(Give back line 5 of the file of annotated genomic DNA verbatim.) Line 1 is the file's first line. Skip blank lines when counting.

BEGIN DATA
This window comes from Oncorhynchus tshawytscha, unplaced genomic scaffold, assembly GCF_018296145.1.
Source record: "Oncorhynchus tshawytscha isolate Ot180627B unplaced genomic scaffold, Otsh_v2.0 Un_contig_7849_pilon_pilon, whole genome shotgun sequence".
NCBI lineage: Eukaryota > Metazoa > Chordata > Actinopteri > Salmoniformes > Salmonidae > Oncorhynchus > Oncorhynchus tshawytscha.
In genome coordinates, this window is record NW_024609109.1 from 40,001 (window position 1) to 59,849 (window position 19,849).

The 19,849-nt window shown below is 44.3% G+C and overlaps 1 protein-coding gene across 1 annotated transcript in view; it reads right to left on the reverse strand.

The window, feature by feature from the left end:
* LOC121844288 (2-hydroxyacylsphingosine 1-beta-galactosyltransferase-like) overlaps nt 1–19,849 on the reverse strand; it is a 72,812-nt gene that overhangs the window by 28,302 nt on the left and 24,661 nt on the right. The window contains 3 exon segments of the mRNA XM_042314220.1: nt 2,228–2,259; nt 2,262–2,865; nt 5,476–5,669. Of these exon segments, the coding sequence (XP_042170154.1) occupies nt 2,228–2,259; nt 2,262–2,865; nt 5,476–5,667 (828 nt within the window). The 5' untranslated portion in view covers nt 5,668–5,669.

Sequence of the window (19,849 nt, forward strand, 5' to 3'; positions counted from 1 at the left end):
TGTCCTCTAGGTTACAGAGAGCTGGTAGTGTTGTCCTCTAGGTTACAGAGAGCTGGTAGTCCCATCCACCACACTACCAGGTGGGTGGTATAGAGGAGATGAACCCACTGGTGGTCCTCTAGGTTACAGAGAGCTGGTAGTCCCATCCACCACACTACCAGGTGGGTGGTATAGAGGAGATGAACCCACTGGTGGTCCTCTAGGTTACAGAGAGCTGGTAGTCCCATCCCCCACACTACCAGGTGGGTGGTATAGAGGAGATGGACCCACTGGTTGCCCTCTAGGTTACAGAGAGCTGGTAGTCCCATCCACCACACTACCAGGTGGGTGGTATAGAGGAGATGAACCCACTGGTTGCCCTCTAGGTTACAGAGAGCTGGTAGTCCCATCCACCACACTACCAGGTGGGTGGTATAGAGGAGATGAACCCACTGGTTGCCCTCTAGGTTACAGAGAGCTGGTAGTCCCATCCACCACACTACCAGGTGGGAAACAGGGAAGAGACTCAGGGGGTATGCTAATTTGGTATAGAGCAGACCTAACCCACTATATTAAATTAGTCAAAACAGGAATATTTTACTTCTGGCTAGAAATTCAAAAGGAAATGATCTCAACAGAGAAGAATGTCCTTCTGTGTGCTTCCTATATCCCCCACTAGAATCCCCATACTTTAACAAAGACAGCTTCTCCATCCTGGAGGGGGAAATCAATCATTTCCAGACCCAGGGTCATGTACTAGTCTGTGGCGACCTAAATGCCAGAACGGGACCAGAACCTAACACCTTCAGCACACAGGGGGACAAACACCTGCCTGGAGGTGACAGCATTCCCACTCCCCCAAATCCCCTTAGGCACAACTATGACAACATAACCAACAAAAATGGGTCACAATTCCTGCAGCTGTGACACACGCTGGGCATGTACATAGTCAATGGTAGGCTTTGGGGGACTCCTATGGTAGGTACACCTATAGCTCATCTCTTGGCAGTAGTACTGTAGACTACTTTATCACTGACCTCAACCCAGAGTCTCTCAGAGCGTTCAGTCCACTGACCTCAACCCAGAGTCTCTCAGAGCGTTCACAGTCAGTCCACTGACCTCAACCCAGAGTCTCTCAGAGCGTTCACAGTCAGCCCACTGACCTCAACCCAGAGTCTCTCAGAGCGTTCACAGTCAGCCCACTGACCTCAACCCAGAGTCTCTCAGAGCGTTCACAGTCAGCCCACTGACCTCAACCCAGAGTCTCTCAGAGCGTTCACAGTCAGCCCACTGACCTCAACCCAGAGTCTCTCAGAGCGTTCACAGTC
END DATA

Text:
The 19,849-nt window shown below is 44.3% G+C and overlaps 1 protein-coding gene across 1 annotated transcript in view; it reads right to left on the reverse strand.